In new crackdown, Belarus revokes accreditation for foreign media journalists, deports four Russian citizens
The Belarusian foreign ministry has withdrawn accreditation from journalists from certain foreign media, a decision which the country's law enforcement agencies have justified on the basis of 'countering extremism.'
Journalists from Western media organizations, such as Reuters and Associated Press, along with state media outlets AFP, BBC, Deutsche Welle and RFE/RL, have been stripped of their right to report, meaning that they could be arrested if caught performing their duties. The majority of these reporters are Belarusian citizens.
In response, British state broadcaster BBC called the move a "stifling of independent journalism," which it condemned "in the strongest possible terms."
Among the reporters working for foreign media outlets were four Russians, according to the press secretary of the Russian Embassy in Minsk, Alexei Maskalev, who clarified that they worked for news agency Associated Press and the German TV channel ARDl. Maskalev said that the Embassy would help ensure the four Russians leave the country. On Thursday, Belarusian police detained multiple journalists covering demonstrations in the country's capital city. Those working for Russian media outlets were released after their documents were checked, Maskalev said.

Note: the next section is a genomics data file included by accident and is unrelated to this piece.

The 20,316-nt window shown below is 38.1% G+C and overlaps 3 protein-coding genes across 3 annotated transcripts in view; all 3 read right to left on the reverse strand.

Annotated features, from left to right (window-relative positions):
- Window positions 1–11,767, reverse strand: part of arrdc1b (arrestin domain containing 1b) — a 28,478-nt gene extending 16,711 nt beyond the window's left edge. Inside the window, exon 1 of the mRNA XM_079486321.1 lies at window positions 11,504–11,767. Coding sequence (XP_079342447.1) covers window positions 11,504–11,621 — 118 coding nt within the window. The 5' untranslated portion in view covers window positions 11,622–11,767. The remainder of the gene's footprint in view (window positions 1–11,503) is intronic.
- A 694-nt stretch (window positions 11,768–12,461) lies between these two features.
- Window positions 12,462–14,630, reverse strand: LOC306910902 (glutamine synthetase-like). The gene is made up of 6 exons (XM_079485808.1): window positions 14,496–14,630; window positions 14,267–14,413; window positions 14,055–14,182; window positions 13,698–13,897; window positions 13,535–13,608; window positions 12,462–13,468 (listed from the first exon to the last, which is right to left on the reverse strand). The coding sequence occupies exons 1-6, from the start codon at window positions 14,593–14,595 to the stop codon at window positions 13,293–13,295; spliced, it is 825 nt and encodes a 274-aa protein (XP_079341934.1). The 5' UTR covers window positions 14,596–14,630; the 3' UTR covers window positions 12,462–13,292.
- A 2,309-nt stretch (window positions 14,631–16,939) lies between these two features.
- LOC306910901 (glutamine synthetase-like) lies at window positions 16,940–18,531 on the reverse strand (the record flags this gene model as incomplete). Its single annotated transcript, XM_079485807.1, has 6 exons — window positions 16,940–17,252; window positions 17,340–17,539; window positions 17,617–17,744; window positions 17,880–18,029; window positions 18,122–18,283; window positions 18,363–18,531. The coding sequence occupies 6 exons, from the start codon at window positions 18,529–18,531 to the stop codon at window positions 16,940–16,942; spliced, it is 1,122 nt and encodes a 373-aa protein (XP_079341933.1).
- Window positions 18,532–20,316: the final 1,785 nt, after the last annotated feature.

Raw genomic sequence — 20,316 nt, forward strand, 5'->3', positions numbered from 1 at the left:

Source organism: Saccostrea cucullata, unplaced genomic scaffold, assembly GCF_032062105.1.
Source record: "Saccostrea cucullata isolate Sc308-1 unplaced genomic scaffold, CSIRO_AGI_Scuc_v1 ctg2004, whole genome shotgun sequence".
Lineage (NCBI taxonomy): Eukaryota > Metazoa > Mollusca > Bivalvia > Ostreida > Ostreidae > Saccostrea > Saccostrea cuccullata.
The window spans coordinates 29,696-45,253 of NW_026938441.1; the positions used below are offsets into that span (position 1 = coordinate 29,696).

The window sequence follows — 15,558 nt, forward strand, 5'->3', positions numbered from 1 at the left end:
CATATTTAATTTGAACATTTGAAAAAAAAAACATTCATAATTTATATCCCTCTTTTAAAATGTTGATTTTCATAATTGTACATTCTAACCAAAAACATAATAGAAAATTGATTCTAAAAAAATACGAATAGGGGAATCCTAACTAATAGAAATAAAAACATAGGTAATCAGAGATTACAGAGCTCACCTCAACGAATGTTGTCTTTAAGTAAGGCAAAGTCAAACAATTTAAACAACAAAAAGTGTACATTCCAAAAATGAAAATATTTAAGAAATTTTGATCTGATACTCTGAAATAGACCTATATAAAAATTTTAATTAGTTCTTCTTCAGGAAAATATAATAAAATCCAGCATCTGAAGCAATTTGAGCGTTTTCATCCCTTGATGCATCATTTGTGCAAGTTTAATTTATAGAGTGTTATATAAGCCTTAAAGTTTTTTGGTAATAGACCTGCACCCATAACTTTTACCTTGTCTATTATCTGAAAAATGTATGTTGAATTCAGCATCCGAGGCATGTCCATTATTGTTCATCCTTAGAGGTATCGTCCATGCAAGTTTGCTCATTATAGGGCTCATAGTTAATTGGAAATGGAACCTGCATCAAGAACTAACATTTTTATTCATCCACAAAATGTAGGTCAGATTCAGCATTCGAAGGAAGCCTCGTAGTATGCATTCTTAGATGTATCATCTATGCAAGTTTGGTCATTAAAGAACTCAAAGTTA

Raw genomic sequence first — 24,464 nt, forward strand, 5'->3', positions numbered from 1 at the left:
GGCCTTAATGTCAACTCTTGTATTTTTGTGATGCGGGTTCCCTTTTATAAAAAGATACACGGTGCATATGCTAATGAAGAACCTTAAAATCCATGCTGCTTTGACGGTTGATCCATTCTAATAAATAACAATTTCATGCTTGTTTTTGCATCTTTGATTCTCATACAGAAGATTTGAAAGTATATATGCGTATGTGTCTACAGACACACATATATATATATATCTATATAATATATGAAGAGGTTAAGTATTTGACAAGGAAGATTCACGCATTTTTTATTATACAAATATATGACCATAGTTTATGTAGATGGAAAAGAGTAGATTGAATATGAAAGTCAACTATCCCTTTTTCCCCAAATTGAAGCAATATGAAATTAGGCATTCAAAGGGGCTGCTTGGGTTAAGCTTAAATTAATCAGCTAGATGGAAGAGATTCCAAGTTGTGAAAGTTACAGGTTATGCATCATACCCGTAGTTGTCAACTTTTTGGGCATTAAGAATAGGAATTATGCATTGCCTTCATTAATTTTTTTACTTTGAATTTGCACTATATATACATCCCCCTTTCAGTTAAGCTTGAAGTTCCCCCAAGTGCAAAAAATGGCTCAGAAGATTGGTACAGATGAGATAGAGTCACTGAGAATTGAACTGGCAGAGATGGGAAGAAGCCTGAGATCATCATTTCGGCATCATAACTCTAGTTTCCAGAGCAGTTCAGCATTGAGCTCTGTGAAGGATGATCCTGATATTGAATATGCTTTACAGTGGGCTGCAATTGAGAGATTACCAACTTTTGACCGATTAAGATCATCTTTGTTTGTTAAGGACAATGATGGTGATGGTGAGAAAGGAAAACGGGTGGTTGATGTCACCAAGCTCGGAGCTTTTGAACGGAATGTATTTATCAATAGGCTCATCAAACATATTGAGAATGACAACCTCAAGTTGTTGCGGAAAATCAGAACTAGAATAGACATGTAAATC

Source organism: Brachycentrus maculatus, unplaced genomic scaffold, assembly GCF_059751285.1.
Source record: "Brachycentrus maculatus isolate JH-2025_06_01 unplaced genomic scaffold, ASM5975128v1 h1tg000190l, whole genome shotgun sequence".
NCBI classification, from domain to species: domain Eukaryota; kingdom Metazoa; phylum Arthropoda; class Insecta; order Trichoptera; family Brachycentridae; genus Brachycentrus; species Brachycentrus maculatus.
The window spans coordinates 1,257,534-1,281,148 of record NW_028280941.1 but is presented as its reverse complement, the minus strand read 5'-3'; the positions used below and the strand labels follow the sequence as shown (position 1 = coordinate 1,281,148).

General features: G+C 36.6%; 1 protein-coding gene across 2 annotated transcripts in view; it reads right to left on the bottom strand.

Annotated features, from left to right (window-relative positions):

The line from Minsk is that the journalists, from @tvrain, were arrested because they didn’t have accreditation. Earlier, a crew from US state-run @RFERL was also arrested and then deported. https://t.co/cEVBC6058j— Bryan MacDonald (@27khv) August 9, 2020
Belarus' crackdown on the media began on August 9, the day of the presidential election. Following the results, which declared incumbent Alexander Lukashenko the winner with over 80 percent of the vote, thousands of citizens took to the streets to protest.
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